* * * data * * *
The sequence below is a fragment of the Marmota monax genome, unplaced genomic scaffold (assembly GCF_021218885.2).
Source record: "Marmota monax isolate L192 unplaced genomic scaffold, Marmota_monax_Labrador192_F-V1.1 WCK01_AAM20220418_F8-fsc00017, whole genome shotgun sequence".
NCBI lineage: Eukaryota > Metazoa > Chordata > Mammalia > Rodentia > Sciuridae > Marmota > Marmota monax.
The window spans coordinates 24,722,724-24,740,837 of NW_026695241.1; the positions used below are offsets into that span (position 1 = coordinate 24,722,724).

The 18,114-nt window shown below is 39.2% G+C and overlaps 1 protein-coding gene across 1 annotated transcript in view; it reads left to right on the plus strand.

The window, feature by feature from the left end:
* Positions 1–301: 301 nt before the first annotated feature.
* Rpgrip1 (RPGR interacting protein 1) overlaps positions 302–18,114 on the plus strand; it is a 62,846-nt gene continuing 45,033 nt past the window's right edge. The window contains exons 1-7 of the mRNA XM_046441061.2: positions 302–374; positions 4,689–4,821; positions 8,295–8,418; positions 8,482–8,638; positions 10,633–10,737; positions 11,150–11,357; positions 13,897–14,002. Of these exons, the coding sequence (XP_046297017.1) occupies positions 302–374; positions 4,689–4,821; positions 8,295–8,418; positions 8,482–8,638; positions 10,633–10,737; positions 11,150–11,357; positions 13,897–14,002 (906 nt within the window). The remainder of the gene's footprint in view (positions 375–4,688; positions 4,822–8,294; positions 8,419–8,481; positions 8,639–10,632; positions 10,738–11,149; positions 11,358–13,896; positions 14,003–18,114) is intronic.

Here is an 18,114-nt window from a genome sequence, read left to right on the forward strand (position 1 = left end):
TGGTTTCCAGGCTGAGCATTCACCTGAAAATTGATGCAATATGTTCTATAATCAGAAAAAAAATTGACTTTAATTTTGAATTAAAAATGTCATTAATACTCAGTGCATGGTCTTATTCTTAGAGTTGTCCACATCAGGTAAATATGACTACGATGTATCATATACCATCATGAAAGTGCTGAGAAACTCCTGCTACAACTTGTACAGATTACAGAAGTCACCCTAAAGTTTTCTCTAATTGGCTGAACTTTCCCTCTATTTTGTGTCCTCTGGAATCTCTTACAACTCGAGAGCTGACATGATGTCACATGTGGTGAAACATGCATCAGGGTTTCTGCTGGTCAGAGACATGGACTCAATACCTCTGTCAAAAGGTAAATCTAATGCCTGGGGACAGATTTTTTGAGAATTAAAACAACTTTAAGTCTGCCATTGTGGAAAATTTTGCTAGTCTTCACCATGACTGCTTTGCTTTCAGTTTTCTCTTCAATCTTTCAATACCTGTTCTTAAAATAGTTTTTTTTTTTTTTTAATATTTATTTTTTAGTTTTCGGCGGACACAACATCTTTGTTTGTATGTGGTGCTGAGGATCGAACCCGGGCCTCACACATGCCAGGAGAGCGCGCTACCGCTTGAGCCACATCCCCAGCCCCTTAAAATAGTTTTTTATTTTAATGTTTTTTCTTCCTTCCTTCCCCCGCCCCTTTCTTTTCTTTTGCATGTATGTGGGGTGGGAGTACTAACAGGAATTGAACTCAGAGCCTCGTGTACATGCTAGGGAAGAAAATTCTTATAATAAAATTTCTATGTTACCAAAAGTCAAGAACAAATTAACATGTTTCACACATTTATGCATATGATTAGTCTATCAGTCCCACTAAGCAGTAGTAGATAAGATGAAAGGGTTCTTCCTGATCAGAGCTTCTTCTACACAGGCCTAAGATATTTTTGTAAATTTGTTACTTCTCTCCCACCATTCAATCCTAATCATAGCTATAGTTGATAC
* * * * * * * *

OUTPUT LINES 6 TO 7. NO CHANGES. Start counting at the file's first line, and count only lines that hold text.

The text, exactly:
The window, feature by feature from the left end:
* Positions 1–301: 301 nt before the first annotated feature.